“The real voyage of discovery consists not in seeking new lands but seeing with new eyes.”
— Marcel Proust
In 2018, I’ve traveled more than I have any other year of my life that I can remember. I traveled to Barbados twice, visited different cities and towns all across the East Coast of the United States from New York to Washington, DC. My travels were to both rural destinations, fully gentrified cities and cities enduring the destructive transformation of gentrification street by street.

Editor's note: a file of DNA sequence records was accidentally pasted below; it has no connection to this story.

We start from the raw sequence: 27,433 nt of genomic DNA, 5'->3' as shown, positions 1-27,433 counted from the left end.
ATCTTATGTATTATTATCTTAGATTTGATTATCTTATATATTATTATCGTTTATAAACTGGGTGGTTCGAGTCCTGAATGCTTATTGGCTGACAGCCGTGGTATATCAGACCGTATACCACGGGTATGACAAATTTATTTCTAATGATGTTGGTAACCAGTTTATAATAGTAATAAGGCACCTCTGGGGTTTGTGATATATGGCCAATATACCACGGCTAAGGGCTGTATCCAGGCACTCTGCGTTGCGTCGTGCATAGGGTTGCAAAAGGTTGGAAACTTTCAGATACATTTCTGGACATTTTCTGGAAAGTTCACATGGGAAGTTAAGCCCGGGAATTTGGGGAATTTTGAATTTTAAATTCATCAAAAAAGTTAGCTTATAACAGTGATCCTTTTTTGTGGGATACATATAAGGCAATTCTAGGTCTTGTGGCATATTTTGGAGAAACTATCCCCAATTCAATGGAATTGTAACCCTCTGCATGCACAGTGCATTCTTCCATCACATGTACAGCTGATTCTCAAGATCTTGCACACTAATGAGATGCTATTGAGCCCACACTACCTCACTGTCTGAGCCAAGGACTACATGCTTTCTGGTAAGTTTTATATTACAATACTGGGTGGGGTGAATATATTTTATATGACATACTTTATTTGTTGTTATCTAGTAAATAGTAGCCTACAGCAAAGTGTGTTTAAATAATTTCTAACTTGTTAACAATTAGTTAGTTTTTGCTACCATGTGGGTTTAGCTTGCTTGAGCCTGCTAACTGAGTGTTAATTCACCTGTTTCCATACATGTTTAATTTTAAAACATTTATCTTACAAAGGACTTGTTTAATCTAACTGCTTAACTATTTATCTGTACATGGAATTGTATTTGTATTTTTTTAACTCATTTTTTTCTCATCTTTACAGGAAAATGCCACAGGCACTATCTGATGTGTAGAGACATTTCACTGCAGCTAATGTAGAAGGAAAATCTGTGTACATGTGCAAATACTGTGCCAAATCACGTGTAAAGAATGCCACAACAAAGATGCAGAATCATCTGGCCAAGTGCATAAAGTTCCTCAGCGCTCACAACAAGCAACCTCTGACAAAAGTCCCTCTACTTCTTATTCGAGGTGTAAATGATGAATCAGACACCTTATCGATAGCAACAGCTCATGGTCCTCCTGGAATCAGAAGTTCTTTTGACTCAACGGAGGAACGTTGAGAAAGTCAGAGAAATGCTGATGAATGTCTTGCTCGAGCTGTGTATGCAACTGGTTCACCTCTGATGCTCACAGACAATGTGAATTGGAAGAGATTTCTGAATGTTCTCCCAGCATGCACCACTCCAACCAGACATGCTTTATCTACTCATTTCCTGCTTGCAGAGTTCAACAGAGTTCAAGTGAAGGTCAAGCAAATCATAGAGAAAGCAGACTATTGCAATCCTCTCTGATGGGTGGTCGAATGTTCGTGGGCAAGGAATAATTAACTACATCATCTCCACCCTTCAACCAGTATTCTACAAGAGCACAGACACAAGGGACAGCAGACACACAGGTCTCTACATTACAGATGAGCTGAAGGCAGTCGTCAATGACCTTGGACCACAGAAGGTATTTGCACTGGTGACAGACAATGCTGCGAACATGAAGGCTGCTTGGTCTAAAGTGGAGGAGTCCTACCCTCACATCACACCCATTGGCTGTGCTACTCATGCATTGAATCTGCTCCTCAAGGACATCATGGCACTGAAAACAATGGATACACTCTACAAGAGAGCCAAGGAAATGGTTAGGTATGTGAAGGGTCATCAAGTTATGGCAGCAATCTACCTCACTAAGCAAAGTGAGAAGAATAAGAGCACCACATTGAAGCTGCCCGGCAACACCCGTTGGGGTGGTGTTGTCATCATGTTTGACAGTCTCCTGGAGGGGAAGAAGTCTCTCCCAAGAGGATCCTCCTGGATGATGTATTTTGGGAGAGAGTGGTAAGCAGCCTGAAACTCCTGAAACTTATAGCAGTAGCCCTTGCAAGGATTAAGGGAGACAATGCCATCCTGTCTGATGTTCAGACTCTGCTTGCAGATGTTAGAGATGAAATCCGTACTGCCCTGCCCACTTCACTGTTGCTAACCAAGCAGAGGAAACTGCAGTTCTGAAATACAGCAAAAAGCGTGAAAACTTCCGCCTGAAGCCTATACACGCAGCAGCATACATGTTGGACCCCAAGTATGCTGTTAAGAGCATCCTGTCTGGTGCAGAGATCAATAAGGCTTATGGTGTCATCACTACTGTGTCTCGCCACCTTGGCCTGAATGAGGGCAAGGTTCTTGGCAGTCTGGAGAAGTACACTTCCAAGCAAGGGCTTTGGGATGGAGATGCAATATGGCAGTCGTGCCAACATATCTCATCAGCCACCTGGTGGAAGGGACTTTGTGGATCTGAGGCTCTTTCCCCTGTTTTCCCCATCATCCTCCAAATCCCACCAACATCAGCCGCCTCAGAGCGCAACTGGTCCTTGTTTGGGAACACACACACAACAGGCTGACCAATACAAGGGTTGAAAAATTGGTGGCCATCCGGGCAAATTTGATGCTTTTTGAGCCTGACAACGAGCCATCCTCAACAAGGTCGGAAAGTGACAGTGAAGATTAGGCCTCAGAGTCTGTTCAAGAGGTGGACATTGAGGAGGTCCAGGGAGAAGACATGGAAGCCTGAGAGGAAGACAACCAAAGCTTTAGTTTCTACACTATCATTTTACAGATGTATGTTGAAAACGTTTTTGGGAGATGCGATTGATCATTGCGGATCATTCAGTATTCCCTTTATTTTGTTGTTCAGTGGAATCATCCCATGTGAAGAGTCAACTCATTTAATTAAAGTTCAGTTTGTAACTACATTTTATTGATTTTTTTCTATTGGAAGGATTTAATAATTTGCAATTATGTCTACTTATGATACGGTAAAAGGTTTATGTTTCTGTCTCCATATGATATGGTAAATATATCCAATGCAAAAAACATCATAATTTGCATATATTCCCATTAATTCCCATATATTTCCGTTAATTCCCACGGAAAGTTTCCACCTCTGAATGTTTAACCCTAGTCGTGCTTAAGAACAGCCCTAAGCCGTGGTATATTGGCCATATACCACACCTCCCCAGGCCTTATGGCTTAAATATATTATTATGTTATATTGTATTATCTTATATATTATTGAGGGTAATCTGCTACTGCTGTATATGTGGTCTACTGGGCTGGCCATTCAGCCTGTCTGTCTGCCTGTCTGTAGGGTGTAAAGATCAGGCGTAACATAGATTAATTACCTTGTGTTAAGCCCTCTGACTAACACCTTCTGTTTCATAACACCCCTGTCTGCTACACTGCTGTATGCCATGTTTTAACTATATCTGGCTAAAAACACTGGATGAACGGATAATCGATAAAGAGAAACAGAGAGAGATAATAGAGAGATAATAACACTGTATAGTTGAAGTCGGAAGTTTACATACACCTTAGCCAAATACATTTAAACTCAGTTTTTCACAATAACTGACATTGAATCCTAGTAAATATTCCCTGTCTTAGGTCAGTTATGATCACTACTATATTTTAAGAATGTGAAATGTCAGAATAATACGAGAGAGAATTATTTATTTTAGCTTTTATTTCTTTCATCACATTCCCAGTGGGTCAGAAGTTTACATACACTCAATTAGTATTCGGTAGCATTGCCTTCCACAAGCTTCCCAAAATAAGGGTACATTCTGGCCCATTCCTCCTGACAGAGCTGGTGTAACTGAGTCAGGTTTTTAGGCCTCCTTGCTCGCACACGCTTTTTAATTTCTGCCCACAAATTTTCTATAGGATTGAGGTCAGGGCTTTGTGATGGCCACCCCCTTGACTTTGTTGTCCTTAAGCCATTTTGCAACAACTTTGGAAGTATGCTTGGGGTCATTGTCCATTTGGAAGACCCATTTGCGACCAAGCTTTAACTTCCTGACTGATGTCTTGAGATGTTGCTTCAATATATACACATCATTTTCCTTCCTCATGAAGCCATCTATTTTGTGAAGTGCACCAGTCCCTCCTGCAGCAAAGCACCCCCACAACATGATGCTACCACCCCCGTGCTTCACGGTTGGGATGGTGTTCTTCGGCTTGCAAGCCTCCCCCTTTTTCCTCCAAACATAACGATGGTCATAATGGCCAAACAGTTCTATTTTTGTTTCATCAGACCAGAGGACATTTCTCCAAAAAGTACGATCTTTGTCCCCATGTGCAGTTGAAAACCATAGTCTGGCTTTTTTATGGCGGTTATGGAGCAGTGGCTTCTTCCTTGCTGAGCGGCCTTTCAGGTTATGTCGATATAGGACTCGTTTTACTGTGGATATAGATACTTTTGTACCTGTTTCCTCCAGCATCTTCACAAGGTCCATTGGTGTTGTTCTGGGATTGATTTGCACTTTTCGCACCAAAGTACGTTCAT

Traveling has opened my eyes. I don’t mean this in the corny way white girls do when they take a picture with an exuberant (or more hilariously, totally uninterested) mahogany colored child. Opening my eyes to my internal journey throughout my 2018 travels has cracked open a major myth about traveling that is all too easy to believe when you’re fantasizing about Santorini from a bed.
Travel is not inherently transformative. Travel doesn’t break down the barriers between visitors and tourists. Traveling doesn’t make you a better person.
Can traveling have a positive impact? Absolutely. But the myth that change, transformation and a better understanding of social inequalities erupt inherently from travel serves only to perpetuate the capitalistic myth that our consumption is equivalent to activism.